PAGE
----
The Paris Opera is presenting At The Hawk’s Well, a contemporary ballet directed by the photographer Hiroshi Sugimoto until October 15. This modern, minimalist creation draws its inspiration from Noh theatre and the work by William Butler Yeats.
At the foot of a mountain, an old man has been waiting fifty years for the miraculous water of a dried-up well to flow again. A young man by the name of Cuchulain, fascinated by stories he heard during his travels, approaches in turn, hoping to become immortal by drinking the magic liquid. But the well is guarded by a hawk-like woman who thwarts the curious seeking to drink the waters by inducing a deep sleep that leaves men greedy and deprived of its precious power. Drawing inspiration from Japanese Noh theatre, At The Hawk’s Well is a one-act play written by William Butler Yeats in 1917. The complex play, a poetic and allegorical tale dealing with power, fate, spirituality and heroism has now been adapted for the Paris Opera by the photographer and visual artist Hiroshi Sugimoto. With the aid of Alessio Silvestrin (choreographer), Ryoji Ikeda (composer) and Rick Owens (fashion designer), his “long-standing friends of a unique and indispensable sensitivity”, the artist is staging his first ballet.
In a pared-down set as everyday as it is disquieting, the performance comes to life. The modern, grandiloquent costumes conceal the dancers in immense textured coats before revealing the bodies of the two men in the play—the elderly male portraying old age with force and fragility, and the young adult with his proud, triumphant sprit—played by Hugo Marchand (one of the Opera’s Étoile dancers) at the apogee of his art. The vast red wings of the hawk-woman guide the audience to the rhythm of the contemporary metallic music which pierces the ears to create a strange, immersive sound space. “Living in a world with a constant flow of information, I think that minimalism can only be found by pushing back the limits”, says Hiroshi Sugimoto. The dancers of the Paris Opera’s Corps de Ballet swirl around the stage, surmounted by a long platform made of light-coloured wood which leads like a pathway towards the well in the story, a graphic and appealing tableau.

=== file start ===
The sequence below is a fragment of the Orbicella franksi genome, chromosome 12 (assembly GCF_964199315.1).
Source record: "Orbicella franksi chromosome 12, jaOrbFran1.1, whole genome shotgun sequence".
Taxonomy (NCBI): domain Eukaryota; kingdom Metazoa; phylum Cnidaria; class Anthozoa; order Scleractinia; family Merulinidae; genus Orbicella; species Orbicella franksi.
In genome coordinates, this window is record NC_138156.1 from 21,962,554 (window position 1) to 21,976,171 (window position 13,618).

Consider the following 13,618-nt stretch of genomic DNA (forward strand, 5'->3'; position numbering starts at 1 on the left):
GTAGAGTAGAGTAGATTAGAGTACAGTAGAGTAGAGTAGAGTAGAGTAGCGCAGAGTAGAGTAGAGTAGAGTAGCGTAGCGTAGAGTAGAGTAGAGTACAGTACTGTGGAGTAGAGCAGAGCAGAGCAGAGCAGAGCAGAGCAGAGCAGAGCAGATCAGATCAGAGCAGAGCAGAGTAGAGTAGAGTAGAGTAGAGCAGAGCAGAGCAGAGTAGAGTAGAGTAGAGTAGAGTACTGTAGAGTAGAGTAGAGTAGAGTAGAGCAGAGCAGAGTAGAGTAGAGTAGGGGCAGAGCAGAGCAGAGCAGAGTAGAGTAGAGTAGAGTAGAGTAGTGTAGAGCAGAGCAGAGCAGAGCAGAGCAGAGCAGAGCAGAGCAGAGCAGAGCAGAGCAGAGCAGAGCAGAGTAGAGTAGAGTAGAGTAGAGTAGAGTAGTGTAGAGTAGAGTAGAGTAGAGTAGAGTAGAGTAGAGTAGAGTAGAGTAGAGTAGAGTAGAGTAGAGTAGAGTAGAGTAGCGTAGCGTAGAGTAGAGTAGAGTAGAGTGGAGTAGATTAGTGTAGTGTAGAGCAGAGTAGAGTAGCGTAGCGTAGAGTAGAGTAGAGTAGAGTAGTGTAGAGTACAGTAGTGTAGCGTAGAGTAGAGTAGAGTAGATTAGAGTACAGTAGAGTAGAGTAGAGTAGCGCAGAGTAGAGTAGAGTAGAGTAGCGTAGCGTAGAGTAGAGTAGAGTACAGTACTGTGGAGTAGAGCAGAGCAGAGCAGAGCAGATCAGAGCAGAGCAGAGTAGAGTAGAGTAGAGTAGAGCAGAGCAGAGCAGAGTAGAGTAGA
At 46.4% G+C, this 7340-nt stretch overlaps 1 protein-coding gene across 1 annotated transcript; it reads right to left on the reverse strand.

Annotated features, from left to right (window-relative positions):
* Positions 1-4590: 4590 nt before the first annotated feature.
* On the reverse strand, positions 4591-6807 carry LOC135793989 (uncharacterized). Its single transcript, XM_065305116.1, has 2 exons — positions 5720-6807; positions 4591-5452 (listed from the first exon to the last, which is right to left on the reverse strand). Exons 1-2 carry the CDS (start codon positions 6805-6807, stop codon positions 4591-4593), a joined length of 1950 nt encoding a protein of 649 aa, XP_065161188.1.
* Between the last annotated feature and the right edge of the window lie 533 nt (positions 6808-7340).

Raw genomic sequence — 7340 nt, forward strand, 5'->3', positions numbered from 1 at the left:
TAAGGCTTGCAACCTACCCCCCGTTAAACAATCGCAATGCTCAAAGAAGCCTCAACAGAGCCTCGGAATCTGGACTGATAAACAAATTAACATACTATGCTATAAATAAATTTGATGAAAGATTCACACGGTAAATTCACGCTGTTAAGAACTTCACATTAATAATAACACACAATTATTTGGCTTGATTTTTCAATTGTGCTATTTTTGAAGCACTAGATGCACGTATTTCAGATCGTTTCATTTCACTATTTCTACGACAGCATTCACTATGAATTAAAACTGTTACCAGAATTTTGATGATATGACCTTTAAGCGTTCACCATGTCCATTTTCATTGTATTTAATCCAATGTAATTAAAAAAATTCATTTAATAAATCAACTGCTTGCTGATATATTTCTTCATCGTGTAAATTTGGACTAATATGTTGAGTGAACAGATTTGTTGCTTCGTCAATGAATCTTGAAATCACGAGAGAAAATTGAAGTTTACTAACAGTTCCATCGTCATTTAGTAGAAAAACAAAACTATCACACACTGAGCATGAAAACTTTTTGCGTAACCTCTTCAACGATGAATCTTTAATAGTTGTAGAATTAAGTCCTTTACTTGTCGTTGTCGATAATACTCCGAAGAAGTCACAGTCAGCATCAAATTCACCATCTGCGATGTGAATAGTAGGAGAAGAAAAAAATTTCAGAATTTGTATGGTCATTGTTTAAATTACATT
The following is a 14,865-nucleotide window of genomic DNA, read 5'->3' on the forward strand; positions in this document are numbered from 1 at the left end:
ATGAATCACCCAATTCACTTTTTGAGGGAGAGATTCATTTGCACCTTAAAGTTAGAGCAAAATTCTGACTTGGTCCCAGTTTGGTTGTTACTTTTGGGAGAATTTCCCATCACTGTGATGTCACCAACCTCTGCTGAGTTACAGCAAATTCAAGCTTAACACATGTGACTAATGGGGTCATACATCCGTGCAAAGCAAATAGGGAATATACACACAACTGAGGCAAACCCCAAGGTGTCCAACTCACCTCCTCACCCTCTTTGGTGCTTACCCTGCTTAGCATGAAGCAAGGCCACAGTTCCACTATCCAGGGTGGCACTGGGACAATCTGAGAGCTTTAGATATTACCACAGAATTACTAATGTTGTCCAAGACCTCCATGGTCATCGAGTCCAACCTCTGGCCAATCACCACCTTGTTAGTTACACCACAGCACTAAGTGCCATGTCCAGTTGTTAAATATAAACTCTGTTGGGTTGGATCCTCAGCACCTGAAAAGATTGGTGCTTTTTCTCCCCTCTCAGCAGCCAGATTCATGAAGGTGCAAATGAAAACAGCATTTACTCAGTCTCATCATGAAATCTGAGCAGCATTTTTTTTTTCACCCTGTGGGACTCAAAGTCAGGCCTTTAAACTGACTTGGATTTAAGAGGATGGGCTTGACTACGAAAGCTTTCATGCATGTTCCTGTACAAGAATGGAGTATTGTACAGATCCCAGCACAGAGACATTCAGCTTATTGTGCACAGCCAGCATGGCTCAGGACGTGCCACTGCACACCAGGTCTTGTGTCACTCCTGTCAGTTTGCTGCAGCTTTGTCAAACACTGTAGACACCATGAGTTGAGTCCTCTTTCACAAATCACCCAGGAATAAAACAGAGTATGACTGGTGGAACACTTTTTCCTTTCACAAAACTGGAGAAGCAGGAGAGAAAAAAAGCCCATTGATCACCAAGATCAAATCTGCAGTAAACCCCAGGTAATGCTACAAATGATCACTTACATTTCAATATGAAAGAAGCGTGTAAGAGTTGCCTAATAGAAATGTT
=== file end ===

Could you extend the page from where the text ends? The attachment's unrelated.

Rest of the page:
A panegyric on immobility
If the artist and director now declares that he “sees photography as a secondary activity”, his knowledge of the visual art guides his creation. “My production may be considered avant-gardist today, but in a hundred years, the piece will become a classic” he states. Driven by a disconcerting modernity, At The Hawk’s Well is a panegyric on immobility in an art epitomized by movement. “In this particular context, the inertia is borrowed from Noh. The scene imagined by Hiroshi Sugimoto brings many surprises by working with dimensions, contacts between bodies, and distance from the audience… It’s an entirely new experience”, says Alessio Silvestrin who has immersed himself in research to choreograph a play influenced by Japanese art. First performed in the 14th century, Noh theatre found its source in traditional literature often featuring supernatural beings in human form. In a languor that is both moving and captivating, the actors, dressed in magnificent costumes and masks, advance on stage and share their stories.
It is the culmination of Hiroshi Sugimoto’s ballet. In a sudden, enigmatic silence, a Noh actor walks along the platform, chanting strange incantations. At the edge of the stage, the young man sits and humbly seems to wait for him. Ultimately, it is through this controlled lassitude that the photographer’s staging seduces. With memorable tension, the exchange between the actor and the dancer—between the supernatural being and the mortal man—enthrals the spectator. In the theatre, the whole audience seems to hold its breath as it watches the performer—a glittering figure in an all but denuded set—advancing towards his interlocutor. “To seek eternal life is the nature of human beings. But what is life? It is a question we ask throughout the piece”, says the director. In the sombre and minimalist closing scene, he attempts to answer it. It is a final act of undeniable visual beauty, an allusion to the photographer’s love for compositions.